Life-style Changes and Lipid Lowering

P. Anthony Chapdelaine Jr, MD
Arch Intern Med. 1992;152(8):1721-1722. doi:10.1001/archinte.1992.00400200145030.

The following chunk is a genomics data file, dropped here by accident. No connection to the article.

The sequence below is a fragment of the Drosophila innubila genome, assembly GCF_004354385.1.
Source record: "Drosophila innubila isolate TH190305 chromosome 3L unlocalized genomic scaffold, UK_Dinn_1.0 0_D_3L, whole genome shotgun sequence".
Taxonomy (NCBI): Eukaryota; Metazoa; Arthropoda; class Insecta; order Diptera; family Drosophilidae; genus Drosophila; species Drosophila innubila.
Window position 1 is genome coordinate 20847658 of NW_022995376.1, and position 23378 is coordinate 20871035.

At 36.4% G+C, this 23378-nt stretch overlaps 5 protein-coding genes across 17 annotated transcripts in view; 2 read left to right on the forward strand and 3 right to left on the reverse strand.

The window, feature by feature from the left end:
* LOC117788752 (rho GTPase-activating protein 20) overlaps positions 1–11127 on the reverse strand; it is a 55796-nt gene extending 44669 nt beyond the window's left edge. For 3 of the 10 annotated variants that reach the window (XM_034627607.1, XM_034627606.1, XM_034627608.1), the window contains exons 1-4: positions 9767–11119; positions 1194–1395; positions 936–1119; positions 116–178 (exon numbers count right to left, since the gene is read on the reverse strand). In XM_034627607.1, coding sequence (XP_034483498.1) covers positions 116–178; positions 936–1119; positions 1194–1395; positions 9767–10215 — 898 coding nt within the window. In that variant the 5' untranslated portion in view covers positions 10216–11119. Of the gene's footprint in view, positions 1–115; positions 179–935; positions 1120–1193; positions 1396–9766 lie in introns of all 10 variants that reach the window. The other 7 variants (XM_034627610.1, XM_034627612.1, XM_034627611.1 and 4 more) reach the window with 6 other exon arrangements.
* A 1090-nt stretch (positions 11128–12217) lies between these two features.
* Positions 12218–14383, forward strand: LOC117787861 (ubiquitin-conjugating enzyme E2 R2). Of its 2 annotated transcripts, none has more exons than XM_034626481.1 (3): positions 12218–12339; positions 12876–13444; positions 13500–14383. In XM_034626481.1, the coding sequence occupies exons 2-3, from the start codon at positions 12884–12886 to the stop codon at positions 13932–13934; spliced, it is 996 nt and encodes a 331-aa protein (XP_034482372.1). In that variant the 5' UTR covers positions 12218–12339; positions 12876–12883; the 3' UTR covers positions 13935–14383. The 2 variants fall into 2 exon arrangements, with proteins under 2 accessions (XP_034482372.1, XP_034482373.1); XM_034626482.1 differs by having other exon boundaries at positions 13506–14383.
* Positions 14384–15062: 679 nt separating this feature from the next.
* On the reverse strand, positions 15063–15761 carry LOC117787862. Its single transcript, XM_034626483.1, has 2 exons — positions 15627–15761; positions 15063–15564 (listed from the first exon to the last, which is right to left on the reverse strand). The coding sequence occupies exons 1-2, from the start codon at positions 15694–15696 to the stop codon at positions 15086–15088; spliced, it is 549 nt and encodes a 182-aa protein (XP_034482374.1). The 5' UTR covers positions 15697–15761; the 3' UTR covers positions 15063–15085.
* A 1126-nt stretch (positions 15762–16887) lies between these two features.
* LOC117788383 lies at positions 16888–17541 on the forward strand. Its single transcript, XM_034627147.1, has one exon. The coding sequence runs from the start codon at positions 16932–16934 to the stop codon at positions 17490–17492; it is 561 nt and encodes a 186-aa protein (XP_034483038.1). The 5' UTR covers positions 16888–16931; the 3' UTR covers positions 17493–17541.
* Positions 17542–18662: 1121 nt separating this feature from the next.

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To the Editor.—  Barnard1 presented an interesting study of persons attending the Pritikin Longevity Center between 1977 and 1988. Barnard is to be commended for attempting this study on the relationship between diet and serum lipid levels. The Center's goals, likewise, are laudable.There are, however, difficulties with this study, including well-known biases (sampling, selection, measurement, and confounding), ecologic fallacy, and generalizability.2 It is an uncontrolled, unblinded "intervention study" in one sense, but actually it resembles a variation of a "historical cohort." There is selection bias, since these persons are highly motivated volunteers. Because it was an unblinded trial, measurement bias cannot be dismissed.2 There are the potential problems of an "unpredictable outcome" (since biologic variation cannot be evaluated without a control group), "Hawthorne effect," and regression to the mean.2 Since a retrospective search of records was done, measurement bias is likely and incomplete records are


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